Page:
Ailing Tutuka Power Station can be revived by addressing skill shortages, infrastructure and corruption – energy expert

Ailing Tutuka Power Station can be revived by addressing skill shortages, infrastructure and corruption - energy expert

Electricity Minister Kgosientsho Ramokgopa recently announced that two units at the ailing coal-fired Tutuka Power Station will come back online in September. This move might ease at least two stages of load shedding.

Ramokgopa made the announcement during his briefing on the implementation of the Energy Action Plan on 27 August.

According to an energy expert, it is possible to resurrect the ailing Tutuka Power Station, which is rife with corruption, and allow it to operate at full capacity. What is required is to attract skilled workers, maintain infrastructure and eradicate corruption.

The energy expert is part of a task team that generated a nationwide study on the energy availability factor (EAF) at SA’s power plants over the last 10 to 20 years. The task team’s report reveals how often a power station was available or unavailable, as well as how many unplanned breakdowns occurred. It also analysed skill shortages.

On Tuesday, the energy expert told Daily Maverick the finalised report is confidential and needs to be presented to Eskom and the National Energy Crisis Committee (Necom), hence the name of the energy expert cannot be published at this time. The report was commissioned by Eskom and Necom.

Tutuka is one of the power stations recently visited by the task team, which found that for Ramokgopa to revive Tutuka, he must remove the constraints that prevent the power station from working at full capacity.

“It is physically conceivable to save Tutuka, but it will take a significant amount of effort to address issues such as a lack of expertise, corruption and technical issues relating to plant maintenance.

“If the proper knowledge is applied and there is a desire to combat corruption, the situation at Tutuka can be reversed. If this is accomplished, more electricity will be supplied into the grid, reducing load shedding,” the energy expert told Daily Maverick.

Tutuka Power Station was scheduled to be shut down between 2030 and 2041, but this is being re-evaluated.

The move to close Tutuka comes during SA’s just transition to cleaner energy sources and as the US joined Britain, France, Germany and the European Union to provide $8.5-billion in funding to accelerate South Africa’s shift away from coal and towards renewable energy sources.

South Africa is the world’s 12th-biggest emitter of climate-warming gases and is heavily reliant on ageing coal-fired power stations for its electricity. The government has said the money would help it deliver on a more ambitious pledge to reduce emissions by 2030.

However, the ANC has recommended that Eskom delay the decommissioning of its ageing coal-fired power stations to help minimise rolling blackouts.

Decommissioning coal-fired power plants, the energy expert told Daily Maverick, will not happen come 2030 because Eskom doesn’t have the capacity to replace the megawatts that will be lost from the plants feeding the grid.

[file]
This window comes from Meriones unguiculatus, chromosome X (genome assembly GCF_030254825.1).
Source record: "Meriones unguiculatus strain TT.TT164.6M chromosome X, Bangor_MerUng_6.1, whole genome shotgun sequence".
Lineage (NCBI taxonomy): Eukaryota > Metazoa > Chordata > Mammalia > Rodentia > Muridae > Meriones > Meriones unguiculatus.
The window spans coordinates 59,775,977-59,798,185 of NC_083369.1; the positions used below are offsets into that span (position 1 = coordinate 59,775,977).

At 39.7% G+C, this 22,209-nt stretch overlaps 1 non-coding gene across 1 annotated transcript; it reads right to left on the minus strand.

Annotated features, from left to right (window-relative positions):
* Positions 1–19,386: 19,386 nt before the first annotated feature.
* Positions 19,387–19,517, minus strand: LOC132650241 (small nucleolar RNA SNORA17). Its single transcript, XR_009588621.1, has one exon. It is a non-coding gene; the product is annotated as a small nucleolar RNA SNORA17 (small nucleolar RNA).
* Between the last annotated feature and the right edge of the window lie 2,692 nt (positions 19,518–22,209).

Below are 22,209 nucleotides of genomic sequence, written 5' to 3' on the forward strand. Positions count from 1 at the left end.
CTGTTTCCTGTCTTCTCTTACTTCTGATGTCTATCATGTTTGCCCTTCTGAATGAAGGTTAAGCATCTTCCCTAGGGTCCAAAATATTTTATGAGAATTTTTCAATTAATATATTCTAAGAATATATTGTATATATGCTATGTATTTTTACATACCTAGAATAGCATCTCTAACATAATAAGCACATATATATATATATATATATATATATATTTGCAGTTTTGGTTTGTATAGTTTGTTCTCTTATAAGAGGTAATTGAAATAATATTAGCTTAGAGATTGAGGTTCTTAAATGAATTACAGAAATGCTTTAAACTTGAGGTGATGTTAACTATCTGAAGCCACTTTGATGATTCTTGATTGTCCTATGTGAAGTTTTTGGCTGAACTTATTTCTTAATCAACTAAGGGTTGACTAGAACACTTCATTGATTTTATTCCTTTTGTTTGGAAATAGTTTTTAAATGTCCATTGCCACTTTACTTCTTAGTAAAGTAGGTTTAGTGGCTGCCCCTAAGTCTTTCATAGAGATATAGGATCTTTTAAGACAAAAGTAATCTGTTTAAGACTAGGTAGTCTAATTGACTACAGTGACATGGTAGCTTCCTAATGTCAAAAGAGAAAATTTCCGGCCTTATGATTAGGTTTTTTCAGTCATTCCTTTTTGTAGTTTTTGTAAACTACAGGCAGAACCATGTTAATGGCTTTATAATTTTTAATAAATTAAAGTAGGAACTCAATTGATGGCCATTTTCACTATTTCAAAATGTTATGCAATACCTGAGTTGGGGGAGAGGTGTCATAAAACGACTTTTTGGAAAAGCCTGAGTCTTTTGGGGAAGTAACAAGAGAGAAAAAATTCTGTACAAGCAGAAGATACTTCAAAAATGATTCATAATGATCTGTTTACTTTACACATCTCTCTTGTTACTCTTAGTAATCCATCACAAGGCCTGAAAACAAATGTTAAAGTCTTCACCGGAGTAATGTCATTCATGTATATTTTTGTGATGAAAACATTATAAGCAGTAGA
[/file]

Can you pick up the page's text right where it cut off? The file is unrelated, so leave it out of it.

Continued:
“If the decommissioning should go ahead it would mean that there will not be enough electricity to keep the lights on in the country.”

Ramokgopa on Sunday described Tutuka as a perennial underperformer in recent years, saying it had dropped from having an EAF of around 98% to its current 21%.

“This is a big power station in that you have six installed units … generators should be generating about 566MW and put together, about 3,500MW, but all that we are getting is 21%.

“Of the 3,500MW, we are only getting about 1,000MW. There are about 2,500MW that are locked in Tutuka and that gives an opportunity to make an intervention that can be telling and really make a significant dent on load shedding,” the electricity minister said.

Read more in Daily Maverick: Electricity Minister raises hopes of fewer hours of load shedding – but we’re not yet out of the dark

There is a plan, the minister stated, to bring some of the units at Tutuka onstream next month. He said the plant got a helping hand from the Resource Mobilisation Fund — a vehicle launched by Business for South Africa earlier this year to support the roll-out of the Energy Action Plan.

Ramokgopa said, “We are also trying to understand what are the reasons outside the technical considerations and we see there is an issue of leadership instability at Tutuka, [where] over a period of seven years we have about six general managers.” 

Tutuka is one of Eskom’s six worst-performing plants and earlier this year was reported to have an EAF of 15%-17%. On 24 January, Parliament’s Standing Committee on Public Accounts heard that Tutuka’s manager had to wear a bulletproof vest and needed armed guards because of the threats posed by criminal syndicates wanting to profit off the plant. 

In addition, a R400-million tender to rehabilitate the power station is still under investigation by Eskom’s forensic and anti-corruption unit following allegations that were raised 20 months ago.  

Read more in Daily Maverick: Eskom still investigating R400m Tutuka tender, 19 months after whistle-blower complaint

In December last year, President Cyril Ramaphosa authorised the deployment of South African National Defence Force troops “in response to the growing threat of sabotage, theft, vandalism and corruption at Eskom power stations”. The stations where soldiers were deployed included Majuba, Camden, Grootvlei and Tutuka. DM